But she appeared to him along the road he had taken and asked him: “What is this, my little son? Where are you going?”
Juan Diego answered: “My beloved Lady, God keep you! How are you this morning? Is your health good, my dearest Lady? It will grieve you to hear what I have to say. My uncle, your poor servant, is sick. He has taken the plague and is near death. I am hurrying to your house in Mexico City to call a priest to hear his confession and give him the last rites. When I have done this, I will return here immediately so I may deliver your message. Forgive me, I beg you, my Lady, be patient with me for now. I will not deceive you and tomorrow I will come in all haste.”
She answered: “Listen to what I am going to tell you, my son, and let not your heart be disturbed. Do not fear that plague or any other sickness or anguish. Am I not here, I, who am your mother? Are you not under my protection and care? Am I not your life and health? Are you not in the folds of my mantle and the embrace of my arms? What else do you need? Do not be grieved or disturbed by anything.”
She then told him that he should not worry about the sickness of his uncle, for he would not die at this time and that, in fact, he was already cured.
Calling herself Holy Mary of Guadalupe, she told Juan Diego to go up the nearby hilltop where he would find flowers aplenty, even though it was winter. He found Castilian roses and gathered many and placed them in his tilma, a long cloak used by Mexican Indians. He came back to the Virgin, who rearranged them and commanded him to go to the Bishop without opening it until he was in the Prelate’s presence.
After a long wait and much difficulty getting past the servants of the palace, Juan Diego finally stood before the Bishop. He unfolded his tilma, and the roses fell out. The Bishop and his attendants fell on his knees before him, for a life-size figure of the Holy Virgin was printed on the poor tilma of Juan Diego. It was December 12, 1531.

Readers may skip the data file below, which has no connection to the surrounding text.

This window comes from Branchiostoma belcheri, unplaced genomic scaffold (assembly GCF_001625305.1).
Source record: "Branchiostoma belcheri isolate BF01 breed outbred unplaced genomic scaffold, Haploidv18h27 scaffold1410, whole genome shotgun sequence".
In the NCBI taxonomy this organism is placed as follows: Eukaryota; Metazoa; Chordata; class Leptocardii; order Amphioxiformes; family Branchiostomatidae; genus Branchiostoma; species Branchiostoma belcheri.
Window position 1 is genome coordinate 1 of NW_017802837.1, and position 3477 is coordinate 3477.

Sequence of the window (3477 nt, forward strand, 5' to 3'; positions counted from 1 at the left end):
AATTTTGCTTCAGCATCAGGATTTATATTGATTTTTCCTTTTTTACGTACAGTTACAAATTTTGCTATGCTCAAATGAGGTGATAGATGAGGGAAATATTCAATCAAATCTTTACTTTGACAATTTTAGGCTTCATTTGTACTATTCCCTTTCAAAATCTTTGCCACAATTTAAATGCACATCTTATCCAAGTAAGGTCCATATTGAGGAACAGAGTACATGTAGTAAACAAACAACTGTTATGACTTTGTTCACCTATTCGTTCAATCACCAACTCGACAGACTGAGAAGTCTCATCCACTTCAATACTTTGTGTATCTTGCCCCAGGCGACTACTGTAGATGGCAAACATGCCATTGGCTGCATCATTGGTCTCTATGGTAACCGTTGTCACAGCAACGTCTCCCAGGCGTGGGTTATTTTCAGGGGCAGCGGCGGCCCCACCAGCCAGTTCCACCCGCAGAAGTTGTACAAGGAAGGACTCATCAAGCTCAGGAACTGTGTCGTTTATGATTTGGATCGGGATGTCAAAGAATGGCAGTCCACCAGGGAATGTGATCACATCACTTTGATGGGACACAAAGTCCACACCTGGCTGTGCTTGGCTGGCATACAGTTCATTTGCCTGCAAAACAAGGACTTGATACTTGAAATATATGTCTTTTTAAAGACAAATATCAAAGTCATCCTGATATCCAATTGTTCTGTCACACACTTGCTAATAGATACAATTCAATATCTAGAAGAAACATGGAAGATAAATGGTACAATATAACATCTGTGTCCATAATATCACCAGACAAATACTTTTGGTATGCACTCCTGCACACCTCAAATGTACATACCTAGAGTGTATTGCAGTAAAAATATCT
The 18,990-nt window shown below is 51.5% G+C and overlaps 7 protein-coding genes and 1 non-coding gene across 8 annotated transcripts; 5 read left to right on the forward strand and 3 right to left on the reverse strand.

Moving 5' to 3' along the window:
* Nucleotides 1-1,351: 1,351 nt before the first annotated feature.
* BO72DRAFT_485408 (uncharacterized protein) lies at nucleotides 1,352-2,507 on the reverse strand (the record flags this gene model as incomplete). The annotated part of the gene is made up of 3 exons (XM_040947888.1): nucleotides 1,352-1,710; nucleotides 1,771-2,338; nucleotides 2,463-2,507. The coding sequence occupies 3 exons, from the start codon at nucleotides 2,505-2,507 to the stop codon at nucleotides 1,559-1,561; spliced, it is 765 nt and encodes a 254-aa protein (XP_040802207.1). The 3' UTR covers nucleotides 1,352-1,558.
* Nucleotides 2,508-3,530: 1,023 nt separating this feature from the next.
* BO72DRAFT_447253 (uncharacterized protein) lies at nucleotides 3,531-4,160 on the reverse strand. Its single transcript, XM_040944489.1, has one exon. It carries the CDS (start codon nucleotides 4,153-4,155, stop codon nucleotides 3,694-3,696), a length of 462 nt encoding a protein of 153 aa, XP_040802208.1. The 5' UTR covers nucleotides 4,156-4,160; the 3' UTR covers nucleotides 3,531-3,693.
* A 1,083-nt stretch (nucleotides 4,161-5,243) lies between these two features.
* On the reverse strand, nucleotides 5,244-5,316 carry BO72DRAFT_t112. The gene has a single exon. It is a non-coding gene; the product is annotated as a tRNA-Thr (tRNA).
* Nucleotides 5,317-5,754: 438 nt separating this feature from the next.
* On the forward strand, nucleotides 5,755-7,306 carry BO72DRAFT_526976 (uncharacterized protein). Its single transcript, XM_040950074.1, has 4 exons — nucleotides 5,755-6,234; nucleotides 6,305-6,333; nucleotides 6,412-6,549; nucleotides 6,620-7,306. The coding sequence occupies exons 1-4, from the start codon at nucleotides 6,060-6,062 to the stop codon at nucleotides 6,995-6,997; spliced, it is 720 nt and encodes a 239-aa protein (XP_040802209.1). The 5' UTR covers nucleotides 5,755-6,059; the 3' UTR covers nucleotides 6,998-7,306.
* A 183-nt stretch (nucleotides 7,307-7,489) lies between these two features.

Comments of Prof. Plinio:
There are many aspects of these apparitions that have often been the subject of commentaries: that Our Lady chooses simple and pure souls to speak to mankind, that she is pleased to appear to humble peasants, that she challenges the human respect of her emissaries, etc. I think that these are good points, but they have already been stressed.
An aspect that receives less attention that I believe is very interesting is the attitude of the Indian Juan Diego before Our Lady and the language he used to address her. His manner and language have an extraordinary tonus that corresponds to Our Lady’s attitude toward him from the beginning of the apparition. Our Lady treated him as a dearly loved son, with an extraordinary kindness, as if he were a child.
The tilma in the Cathedral of Mexico City
There is a marvelous contrast we can see in the general conduct of Our Lady. On one hand, there is the love she has for great souls, the heroic souls who accomplish great things in the lives of peoples and civilizations; on the other hand there is the love she has for small, simple souls entirely turned toward her and forgetful of their own virtue. It is marvelous to see how she speaks to these small souls with love and a particularly touching tenderness.
The attitude of Juan Diego is also interesting. He is a simple man, without any education, but in his simplicity he addresses Our Lady as a truly courteous man. He greets her, he inquires about her well being, he describes how he executed the mission he received as if he were a real diplomat, and he explains to Our Lady the practical cause for his failure.